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Hodson v. Kroll

United States District Court, D. Colorado

September 21, 2017

TRAVIS HODSON, Plaintiff,
v.
NANCY KROLL, MATTHEW ELBE, BRANDON WILLIAMS, ROBYN JUBA, STEVE REAMS, UNKNOWN DEPUTY A, and UNKNOWN DEPUTIES, Defendants.

          ORDER

          MICHAEL E. HEGARTY, UNITED STATES MAGISTRATE JUDGE.

         On July 21, 2017, this Court issued an order dismissing this civil rights action without prejudice for Plaintiff's failure to prosecute his claims. ECF No. 62. Ten days later, Plaintiff filed a “Motion [for] Relief [from] Judgment.” Plaintiff fails to demonstrate sufficient cause justifying relief; accordingly, the Court will deny the motion.

         The facts and procedural history of this case are set forth in this Court's July 21, 2017 order and, thus, need not be repeated here. See ECF No. 62. The Court dismissed this case after the Plaintiff failed to comply with Court orders and to respond to the Court's order to show cause. See Id. Here, Plaintiff argues the Court should “overturn the dismissal due to excusable neglect” in that Plaintiff was “on a writ to the Colorado Mental Health Institute at Pueblo.” Mot., ECF No. 66. Plaintiff claims he “didn't notify the court, because the last time [he] did on May 11, 2016, it was at risk for dismissal as moot.” Id. He also states, “The court was already advised of my condition, and I didn't think it was necessary because I was asked if I was getting my mail, so I didn't notify the court of an address change.” Id.

         In this case, the Court must construe the Plaintiff's motion for relief liberally because Plaintiff is not represented by an attorney. See Haines v. Kerner, 404 U.S. 519, 520-21 (1972); Hall v. Bellmon, 935 F.2d 1106, 1110 (10th Cir. 1991).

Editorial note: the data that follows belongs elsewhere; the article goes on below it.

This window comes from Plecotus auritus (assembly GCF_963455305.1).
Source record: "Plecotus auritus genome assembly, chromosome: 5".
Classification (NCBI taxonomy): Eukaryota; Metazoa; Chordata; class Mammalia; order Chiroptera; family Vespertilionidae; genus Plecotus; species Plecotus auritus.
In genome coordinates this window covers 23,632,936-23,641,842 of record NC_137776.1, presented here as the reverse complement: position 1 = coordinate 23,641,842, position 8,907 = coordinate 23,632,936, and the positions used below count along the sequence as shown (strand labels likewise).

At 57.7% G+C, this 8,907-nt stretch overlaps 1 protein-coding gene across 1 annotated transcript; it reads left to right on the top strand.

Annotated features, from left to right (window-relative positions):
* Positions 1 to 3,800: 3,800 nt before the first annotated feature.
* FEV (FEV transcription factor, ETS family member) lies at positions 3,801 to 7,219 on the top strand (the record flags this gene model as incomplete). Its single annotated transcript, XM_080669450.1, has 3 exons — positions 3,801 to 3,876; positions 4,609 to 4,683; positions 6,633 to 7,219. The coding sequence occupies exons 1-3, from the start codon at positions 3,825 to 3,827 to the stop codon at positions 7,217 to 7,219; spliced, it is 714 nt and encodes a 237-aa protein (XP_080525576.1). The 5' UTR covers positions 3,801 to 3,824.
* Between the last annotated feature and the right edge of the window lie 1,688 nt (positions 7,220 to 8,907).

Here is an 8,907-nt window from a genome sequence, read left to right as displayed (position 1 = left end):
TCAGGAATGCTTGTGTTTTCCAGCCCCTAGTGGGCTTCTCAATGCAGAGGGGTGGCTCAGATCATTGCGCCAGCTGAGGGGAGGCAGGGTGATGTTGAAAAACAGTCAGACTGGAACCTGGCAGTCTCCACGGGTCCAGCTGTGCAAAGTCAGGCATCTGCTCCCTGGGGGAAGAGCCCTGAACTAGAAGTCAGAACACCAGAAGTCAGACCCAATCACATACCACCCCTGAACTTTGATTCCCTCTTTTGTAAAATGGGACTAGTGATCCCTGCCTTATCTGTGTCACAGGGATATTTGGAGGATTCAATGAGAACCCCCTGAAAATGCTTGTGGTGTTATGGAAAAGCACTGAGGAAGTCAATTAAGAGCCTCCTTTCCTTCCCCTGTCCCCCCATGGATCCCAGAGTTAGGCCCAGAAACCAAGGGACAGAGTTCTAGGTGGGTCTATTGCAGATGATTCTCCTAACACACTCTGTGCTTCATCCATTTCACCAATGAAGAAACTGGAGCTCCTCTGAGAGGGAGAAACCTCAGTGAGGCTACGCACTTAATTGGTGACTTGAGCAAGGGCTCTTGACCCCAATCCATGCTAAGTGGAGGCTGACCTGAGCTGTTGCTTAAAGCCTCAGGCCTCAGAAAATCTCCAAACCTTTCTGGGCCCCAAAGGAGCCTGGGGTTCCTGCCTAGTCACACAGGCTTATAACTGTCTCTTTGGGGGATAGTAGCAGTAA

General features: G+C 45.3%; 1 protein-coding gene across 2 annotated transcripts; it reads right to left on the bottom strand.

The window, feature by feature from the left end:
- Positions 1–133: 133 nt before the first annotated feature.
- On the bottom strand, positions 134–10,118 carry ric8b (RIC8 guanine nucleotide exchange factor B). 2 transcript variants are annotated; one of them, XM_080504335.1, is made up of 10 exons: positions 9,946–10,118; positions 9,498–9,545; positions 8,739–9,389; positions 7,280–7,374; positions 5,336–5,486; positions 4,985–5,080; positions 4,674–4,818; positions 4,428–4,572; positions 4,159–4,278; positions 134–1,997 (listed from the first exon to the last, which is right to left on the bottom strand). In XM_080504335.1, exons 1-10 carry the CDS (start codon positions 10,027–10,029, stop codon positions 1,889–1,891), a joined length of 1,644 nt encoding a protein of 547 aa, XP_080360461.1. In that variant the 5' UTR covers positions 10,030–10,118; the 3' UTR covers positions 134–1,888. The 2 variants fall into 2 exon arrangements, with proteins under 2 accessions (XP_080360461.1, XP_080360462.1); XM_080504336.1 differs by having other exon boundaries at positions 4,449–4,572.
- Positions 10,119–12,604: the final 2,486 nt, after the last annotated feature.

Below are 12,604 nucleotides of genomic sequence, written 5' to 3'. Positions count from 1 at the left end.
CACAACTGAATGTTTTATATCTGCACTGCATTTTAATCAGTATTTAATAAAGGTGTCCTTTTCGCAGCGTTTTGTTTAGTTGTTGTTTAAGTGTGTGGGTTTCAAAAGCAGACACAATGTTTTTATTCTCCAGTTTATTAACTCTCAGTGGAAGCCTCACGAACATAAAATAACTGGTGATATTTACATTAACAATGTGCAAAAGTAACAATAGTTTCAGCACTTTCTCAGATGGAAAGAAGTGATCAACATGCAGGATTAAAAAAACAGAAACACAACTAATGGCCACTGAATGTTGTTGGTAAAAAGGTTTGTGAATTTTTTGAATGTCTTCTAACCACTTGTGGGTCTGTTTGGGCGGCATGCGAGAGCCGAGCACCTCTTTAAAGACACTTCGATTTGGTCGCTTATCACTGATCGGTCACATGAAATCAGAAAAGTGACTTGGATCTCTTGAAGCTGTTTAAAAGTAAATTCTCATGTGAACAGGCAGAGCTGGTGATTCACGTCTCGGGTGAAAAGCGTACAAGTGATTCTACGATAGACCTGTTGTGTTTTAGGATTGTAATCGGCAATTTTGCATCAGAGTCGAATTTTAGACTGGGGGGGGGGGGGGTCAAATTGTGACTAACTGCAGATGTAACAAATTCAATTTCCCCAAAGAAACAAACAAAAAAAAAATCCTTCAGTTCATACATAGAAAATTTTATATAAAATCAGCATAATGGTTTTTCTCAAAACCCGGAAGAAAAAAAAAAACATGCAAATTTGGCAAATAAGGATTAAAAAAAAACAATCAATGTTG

A litigant subject to an adverse judgment, and who seeks reconsideration by the district court of that adverse judgment, may “file either a motion to alter or amend the judgment pursuant to Fed.R.Civ.P. 59(e) or a motion seeking relief from the judgment pursuant to Fed.R.Civ.P. 60(b).” Van Skiver v. United States, 952 F.2d 1241, 1243 (10th Cir. 1991). Although courts typically differentiate a Rule 59 motion from a Rule 60 motion by the number of days after a judgment when the motion is filed (see id.), the Plaintiff specifies here that he seeks “relief from judgment” based on “excusable neglect”; thus, the Court will adjudicate the motion pursuant to Rule 60(b).

         Rule 60(b) provides:

On motion and just terms, the court may relieve a party or its legal representative from a final judgment, order, or proceeding for the following reasons:
(1) mistake, inadvertence, surprise, or excusable neglect;
(2) newly discovered evidence that, with reasonable diligence, could not have been discovered in time to move for a new trial under Rule 59(b);
(3) fraud (whether previously called intrinsic or extrinsic), misrepresentation, or misconduct by an opposing party;
(4) the judgment is void;
(5) the judgment has been satisfied, released or discharged; it is based on an earlier judgment that has been reversed or vacated; or applying it prospectively is no longer equitable; or
(6) any other reason that justifies relief.

Fed. R. Civ. P. 60(b). In Gonzalez v. Crosby, 545 U.S. 524 (2005), the Supreme Court held that Rule 60(b) “allows a party to seek relief from a final judgment, and request reopening of his case, under a ...


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